Keep it simple

To sum up the first part of day 1 of GOTO Conference, I must say there’s a pattern in otherwise unrelated talks: simplicity.

“Programming is hard”, says Donald Knuth. It seems that the speakers all agree, we should stop making it even harder. We tend to, says Russell Miles. “We do it out of boredom”. He argues, that if the task at hand is boring, doesn’t inspire us or is simply just to simple, we tend to try and make it interesting, by making it more complicated. “Uh, I always wanted to look into python. Maybe and can solve the task using that”. And – oh – look and behold. Trouble down the road. But Russel also have a suggestion on how to avoid the complexty we tend to introduce our selfes. He call it O.R.E. – or Organize, Reduce and Encapsulate.

He argues that organizing is nothing more than identifying if a part of a module has to know about the outside world or not. If it does, it is integration, if it doesn’t it is core. Database access? Integration. Rest services? Integration. Business rule? Well, if all data is supplied by the integration parts, I guess it’s core.
He also argues, that integrations should be kept at a minimum af knowledge about the other parts to avoid entanglement. Just pass simple data documents and parse whatever you can understand. “Be liberal in what you accept”. By deciding that data should be immutable, he argues that this also helps in reducing complexity. He says, that to his experience, it will end up looking like functional programming and have a reduce complexity and entanglement. I’m already doing functional programming in clojure, so if it is true, that it ends up looking like functional programming, I would say that he is more or less correct in the rest of his arguments.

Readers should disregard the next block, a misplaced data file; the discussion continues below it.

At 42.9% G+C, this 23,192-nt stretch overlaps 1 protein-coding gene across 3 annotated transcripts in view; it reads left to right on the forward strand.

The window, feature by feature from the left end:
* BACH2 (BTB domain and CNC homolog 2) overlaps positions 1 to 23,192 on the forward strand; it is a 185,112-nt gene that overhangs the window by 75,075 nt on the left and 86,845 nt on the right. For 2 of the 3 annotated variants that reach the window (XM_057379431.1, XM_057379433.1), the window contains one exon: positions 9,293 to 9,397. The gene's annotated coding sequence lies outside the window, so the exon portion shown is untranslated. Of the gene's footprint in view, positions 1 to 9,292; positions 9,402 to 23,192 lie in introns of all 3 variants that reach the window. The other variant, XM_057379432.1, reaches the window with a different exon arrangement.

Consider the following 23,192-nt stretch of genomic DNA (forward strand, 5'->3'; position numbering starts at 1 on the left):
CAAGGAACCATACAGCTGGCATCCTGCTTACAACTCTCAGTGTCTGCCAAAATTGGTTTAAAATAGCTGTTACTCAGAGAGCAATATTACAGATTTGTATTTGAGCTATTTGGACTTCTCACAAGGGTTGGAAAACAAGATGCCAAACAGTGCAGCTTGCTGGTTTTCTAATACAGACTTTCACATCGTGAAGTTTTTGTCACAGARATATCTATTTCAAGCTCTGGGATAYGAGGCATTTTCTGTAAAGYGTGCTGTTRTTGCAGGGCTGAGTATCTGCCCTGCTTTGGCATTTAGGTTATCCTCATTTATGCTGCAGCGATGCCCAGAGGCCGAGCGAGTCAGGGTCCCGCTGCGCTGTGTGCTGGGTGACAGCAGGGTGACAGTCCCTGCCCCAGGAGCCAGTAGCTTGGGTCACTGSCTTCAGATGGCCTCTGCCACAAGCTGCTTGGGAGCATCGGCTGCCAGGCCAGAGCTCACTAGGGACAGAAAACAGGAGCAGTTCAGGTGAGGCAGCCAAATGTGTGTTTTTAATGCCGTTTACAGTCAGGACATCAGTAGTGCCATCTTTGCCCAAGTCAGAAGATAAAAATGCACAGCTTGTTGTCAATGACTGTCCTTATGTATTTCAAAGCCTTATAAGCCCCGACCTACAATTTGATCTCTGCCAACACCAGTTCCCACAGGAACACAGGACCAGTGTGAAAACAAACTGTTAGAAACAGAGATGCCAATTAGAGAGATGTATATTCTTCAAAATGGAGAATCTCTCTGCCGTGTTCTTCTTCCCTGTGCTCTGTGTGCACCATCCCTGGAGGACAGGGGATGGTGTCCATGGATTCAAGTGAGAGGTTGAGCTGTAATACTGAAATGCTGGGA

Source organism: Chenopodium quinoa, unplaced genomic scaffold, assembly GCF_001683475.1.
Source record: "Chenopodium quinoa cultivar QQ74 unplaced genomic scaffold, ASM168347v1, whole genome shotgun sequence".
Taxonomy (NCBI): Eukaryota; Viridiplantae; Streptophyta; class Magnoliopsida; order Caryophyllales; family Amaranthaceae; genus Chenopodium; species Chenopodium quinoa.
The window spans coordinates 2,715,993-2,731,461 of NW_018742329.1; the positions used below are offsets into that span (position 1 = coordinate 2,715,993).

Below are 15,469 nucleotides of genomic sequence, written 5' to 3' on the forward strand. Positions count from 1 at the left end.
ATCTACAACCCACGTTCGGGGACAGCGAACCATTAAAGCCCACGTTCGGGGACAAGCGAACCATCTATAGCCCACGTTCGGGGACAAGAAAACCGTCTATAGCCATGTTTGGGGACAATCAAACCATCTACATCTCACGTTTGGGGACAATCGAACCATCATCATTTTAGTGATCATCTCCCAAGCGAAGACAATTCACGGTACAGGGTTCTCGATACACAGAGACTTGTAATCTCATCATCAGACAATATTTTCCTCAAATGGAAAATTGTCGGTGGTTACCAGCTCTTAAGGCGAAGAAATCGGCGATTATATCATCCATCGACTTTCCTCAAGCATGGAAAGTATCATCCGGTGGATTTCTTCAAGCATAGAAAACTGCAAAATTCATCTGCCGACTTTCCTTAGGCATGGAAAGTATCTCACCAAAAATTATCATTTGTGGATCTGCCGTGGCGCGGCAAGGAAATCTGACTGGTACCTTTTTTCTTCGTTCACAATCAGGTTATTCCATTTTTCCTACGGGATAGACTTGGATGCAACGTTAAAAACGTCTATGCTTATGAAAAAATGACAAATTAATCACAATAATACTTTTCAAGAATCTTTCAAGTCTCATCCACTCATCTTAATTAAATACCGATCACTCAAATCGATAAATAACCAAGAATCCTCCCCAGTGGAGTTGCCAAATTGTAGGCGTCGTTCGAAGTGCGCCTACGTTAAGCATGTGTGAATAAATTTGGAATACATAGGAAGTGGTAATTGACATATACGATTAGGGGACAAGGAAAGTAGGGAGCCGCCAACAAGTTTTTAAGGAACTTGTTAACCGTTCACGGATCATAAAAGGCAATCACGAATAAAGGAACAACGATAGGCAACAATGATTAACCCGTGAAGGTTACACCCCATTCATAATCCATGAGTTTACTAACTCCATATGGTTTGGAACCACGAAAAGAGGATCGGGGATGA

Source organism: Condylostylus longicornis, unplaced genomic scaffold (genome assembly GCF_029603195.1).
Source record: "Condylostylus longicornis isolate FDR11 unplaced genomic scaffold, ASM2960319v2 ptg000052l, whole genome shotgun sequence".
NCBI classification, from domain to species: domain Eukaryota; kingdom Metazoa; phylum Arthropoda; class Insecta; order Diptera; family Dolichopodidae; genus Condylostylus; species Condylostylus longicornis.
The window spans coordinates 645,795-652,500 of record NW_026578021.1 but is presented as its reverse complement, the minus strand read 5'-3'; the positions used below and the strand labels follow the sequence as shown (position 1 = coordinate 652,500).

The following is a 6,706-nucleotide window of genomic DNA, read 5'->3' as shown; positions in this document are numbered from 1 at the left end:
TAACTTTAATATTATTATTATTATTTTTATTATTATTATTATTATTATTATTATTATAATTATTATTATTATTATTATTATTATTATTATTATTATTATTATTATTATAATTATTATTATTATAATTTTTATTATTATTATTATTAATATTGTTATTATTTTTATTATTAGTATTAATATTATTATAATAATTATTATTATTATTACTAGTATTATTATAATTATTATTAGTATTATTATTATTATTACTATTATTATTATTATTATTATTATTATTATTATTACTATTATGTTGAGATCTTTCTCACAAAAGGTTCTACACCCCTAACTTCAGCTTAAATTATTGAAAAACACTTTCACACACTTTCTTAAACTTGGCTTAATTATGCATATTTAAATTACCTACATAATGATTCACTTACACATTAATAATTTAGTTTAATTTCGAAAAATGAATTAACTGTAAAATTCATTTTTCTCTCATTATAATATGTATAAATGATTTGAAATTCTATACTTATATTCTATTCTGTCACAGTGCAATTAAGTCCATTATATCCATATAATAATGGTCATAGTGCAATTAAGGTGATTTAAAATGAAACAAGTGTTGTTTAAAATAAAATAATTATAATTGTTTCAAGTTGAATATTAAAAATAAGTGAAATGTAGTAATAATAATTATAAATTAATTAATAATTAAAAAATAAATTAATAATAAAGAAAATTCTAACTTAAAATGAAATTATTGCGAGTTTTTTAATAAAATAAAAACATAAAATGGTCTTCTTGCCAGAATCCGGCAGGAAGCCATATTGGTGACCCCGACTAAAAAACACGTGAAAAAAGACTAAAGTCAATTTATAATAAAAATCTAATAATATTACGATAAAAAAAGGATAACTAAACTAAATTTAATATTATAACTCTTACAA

Simplicity also seems to be the keyword in the next talk with Mathias Meyer about Travis CI, a hosted,continous integration platform. In the talk, he tels the story about how they redesigned the system from a monolithic architecture to a scalable architecture, build from small, distributed parts. But more about that in a later post. Still have some digesting to do.

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2 thoughts on “Keep it simple

  1. Pingback: What is “simple” | /dev/ryge

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